Today, on Jan 6, 1964, the US Supreme Court heard oral arguments in New York Times v. Sullivan, a landmark free speech case.
In law school, you learn that there are two standards to successfully sue someone for defamation: One if you're an ordinary person, and a higher standard if you're a public official.
That reasoning started with this case.
In 1960, The New York Times published an ad by Dr. King's supporters (see pic) criticizing police in Montgomery, Alabama, for mistreating civil rights protesters.
Montgomery's police commissioner, Sullivan, sued the Times, in Alabama, for defamation & won a $500,000 jury verdict.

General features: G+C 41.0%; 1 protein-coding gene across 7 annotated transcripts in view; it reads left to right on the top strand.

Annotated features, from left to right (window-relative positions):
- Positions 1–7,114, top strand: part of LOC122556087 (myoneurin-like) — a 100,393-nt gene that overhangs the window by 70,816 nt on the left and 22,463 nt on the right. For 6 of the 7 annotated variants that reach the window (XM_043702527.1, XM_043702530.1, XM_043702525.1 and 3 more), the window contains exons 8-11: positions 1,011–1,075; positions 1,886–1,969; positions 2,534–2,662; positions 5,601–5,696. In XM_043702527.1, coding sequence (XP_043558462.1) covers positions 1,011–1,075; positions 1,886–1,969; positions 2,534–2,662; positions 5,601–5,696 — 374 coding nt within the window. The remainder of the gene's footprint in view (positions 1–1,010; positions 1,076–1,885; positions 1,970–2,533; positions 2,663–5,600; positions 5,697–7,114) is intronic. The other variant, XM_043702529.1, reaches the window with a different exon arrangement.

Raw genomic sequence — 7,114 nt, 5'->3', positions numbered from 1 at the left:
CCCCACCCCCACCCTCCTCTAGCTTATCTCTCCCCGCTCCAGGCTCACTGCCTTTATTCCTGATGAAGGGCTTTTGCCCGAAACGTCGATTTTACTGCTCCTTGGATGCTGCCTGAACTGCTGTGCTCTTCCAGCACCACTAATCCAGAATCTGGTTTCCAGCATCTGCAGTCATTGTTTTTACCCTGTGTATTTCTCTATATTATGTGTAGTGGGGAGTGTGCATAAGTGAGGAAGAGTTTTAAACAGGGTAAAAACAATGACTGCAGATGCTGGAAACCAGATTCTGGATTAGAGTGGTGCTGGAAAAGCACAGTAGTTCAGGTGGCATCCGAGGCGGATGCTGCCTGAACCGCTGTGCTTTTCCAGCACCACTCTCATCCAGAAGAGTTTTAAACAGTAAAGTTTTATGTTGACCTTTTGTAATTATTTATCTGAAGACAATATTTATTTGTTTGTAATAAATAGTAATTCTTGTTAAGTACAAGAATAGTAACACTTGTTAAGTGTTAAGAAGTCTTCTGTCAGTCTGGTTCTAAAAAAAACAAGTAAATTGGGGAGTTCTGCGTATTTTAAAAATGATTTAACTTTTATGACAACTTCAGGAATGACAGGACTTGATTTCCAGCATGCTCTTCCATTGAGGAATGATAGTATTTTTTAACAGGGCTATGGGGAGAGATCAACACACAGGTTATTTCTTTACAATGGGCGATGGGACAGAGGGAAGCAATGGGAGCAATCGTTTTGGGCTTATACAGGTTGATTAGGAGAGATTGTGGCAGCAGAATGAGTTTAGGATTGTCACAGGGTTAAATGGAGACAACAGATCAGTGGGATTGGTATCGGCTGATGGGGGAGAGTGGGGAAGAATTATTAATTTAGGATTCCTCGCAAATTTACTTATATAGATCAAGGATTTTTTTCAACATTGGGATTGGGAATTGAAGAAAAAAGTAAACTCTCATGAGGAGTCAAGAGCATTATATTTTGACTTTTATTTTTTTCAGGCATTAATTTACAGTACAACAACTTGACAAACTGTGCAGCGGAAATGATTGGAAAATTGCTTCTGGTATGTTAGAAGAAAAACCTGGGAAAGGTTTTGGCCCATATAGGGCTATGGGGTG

The Times appealed the verdict all the way up to the Supreme Court, which reversed Alabama's verdict as violating the First Amendment. Specifically, the Supreme Court held that a public official who sues for defamation must prove, in addition to the normal elements of defamation, that the defamer acted with "actual malice".
Before this decision, Southern states had used defamation laws to pursue nearly $300 million in damages against news organizations, seriously jeopardizing media's coverage of the Civil Rights movement.